What was the inspiration behind creating one of
the UK’s most sustainable office buildings?
We certainly had some hair-raising moments! Not least of all when the construction industry was shut for three months, and more recently with massive supply chain disruption. First and foremost, we had a contractor in Bowmer + Kirkland that was unwavering in its commitment to the project, and our vision. When Covid hit, we knew we had something that was going to be spot on, as society emerged with a greater sense of purpose and a stronger commitment to tackling climate and social issues. So we have actually leaned into that vision during the pandemic. We believe buildings are part of a complex urban system, and so Cadworks is driving positive, systemic change by linking together social and environmental outcomes, which in turn we know is deeply linked to powerful corporate strategic goals. Cadworks appeals to the new generation of occupiers who understand that a workspace is about much more than just desks and is a crucible of the culture and values of a business.
Developing and delivering a building during a global pandemic must have presented its own challenges. How did you ensure that Cadworks still retained FORE Partnership’s overall values and vision?
Like many, we had a deep design review as Covid took hold. Turns out, we didn’t need to change much, even though the building was designed five or six years ago. We already knew that it is important to maintain healthy indoor spaces and we understood how space is used by the people in it. We did look at all manner of contactless options and in the end, perhaps the only thing we changed after our review was moving to touchless taps in the WCs. We had already established our partnership with Metrikus and AirRated to fit out the common parts with air quality and capacity utilisation sensors, something we are now offering to tenants via a series of turnkey packages as part of their CAT-A fit out, so that they can layer smart building technology to improve the utilisation, visibility and the health of their workspace. Tenants can check on how busy the common meeting areas are, or see live data about CO2 and other indoor pollutants or poorly heated or ventilated areas. We also had a partnership in place to use Airlite paint, which takes pollutants such as NOX out of the air and neutralises them. Airlite also prevents and inhibits the growth of mould and has been proven to kill 99.9% of bacteria and viruses. All this was designed into the building long before anyone had heard of Covid-19.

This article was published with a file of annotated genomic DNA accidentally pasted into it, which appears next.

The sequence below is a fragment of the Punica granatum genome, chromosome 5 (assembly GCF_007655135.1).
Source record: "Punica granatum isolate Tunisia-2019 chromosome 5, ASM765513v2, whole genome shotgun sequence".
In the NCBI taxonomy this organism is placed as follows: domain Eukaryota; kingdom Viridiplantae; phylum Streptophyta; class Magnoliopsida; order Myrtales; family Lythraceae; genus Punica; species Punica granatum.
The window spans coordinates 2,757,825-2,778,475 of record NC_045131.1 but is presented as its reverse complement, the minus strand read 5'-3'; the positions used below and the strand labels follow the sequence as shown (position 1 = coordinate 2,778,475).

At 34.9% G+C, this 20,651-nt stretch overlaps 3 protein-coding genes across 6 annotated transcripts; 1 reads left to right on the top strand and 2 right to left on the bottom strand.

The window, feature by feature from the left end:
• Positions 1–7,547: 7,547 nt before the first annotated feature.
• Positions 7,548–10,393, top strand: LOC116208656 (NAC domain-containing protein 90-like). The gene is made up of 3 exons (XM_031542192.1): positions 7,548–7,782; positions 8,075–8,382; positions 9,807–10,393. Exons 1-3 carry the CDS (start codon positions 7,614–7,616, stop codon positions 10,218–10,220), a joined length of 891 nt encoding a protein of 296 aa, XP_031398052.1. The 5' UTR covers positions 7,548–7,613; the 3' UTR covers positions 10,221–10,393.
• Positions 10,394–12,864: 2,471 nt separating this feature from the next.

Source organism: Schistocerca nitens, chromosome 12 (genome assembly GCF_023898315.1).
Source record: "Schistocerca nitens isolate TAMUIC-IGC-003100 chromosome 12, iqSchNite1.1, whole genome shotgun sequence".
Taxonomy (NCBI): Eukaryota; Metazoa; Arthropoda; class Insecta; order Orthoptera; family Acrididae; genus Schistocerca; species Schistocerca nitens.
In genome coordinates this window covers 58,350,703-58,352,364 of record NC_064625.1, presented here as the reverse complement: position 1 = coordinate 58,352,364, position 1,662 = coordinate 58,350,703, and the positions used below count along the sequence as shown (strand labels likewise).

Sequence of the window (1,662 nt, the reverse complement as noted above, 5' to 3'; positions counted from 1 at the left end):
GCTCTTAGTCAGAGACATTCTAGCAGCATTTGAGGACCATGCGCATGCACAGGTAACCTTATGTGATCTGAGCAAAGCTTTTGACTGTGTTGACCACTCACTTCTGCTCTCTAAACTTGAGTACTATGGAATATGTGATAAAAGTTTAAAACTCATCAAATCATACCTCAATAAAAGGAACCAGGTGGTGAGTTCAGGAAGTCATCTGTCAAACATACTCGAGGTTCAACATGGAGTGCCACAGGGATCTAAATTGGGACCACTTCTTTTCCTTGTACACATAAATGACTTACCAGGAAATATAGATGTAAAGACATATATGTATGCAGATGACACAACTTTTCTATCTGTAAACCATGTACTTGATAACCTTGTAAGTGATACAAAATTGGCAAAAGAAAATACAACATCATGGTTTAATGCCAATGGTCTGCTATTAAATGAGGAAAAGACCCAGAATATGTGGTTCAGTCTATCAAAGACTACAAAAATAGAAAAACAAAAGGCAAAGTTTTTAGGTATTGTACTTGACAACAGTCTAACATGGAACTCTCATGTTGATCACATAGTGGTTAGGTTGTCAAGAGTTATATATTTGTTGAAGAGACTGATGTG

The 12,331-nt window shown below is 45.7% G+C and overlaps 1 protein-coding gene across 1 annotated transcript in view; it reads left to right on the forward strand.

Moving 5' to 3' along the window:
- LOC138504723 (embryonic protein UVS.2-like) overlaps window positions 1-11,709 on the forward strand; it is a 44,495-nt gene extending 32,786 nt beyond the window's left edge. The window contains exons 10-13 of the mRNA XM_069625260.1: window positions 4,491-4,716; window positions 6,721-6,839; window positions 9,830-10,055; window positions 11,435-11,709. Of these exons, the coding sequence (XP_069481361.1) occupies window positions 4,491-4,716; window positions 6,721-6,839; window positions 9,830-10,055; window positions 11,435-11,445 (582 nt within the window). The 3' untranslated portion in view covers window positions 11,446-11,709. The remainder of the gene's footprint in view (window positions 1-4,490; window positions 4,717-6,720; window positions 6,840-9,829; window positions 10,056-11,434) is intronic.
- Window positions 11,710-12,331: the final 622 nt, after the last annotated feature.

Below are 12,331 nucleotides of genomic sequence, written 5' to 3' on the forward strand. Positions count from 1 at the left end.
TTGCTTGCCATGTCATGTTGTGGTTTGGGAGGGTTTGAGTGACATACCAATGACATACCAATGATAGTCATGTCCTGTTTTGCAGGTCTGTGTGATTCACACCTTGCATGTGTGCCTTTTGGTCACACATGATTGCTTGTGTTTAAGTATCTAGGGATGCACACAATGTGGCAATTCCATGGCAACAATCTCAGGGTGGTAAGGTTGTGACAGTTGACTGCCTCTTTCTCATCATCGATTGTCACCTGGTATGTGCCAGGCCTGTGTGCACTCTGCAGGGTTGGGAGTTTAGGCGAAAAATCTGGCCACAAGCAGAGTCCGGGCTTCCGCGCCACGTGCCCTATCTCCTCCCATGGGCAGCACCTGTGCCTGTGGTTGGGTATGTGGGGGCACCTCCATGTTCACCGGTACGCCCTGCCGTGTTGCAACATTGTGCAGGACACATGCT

In our new world of hybrid working, what design factors did you have to consider for Cadworks that you may not have done if it was developed pre-pandemic?
I think it is bigger than sustainability; it’s about purpose. Businesses and their teams are thinking differently about the space they want to represent them, about their own values. For sure, the buildings that they occupy are a big part of their ESG (Environmental, Social and Corporate Governance) which is accelerating in importance. By moving into a super-green building like Cadworks, companies can instantly reduce their carbon footprint, and the building offers them the tools to continue to improve on that. Health and wellbeing are rising factors too. A healthy WELL®-ready building like Cadworks delivers marked improvements in staff productivity, retention and engagement, as well as a reduction in sick leave. All key metrics in the running of a business. But as tenants become more sophisticated consumers of sustainability, they are realising that this is about what they stand for – their values as a brand, which is absolutely fundamental to how their own customers and stakeholders look at them, and ultimately whether they thrive or fail.
How do you think occupiers’ requirements have been shaped by sustainability?
Cadworks has broken the mould by combining smart technology, authentic social engagement and genuine carbon reduction. With 94,000 sq ft of Grade A, column-free space spanning ten floors, Cadworks is a significant addition to Glasgow’s streetscape, already making its mark as an exemplar beacon of sustainability for all future developments in the country. But if I had to pick one thing, I’d say providing Scotland’s first cycle-in access ramp with industry-leading cycle and changing facilities would be it. We’re thinking about creating a Strava segment for the ramp, it’s proving so popular. There was a lot of scepticism when we decided to replace the original basement car park with best-in-class bike facilities five years ago, but no longer. Our goal is to encourage tenants to commute to work hassle-free and empower them to make healthy lifestyle decisions, playing their part in reducing carbon and creating a people-centric, green and healthy society. Early days still, but I think that has worked.
Which part of the project are you most proud of?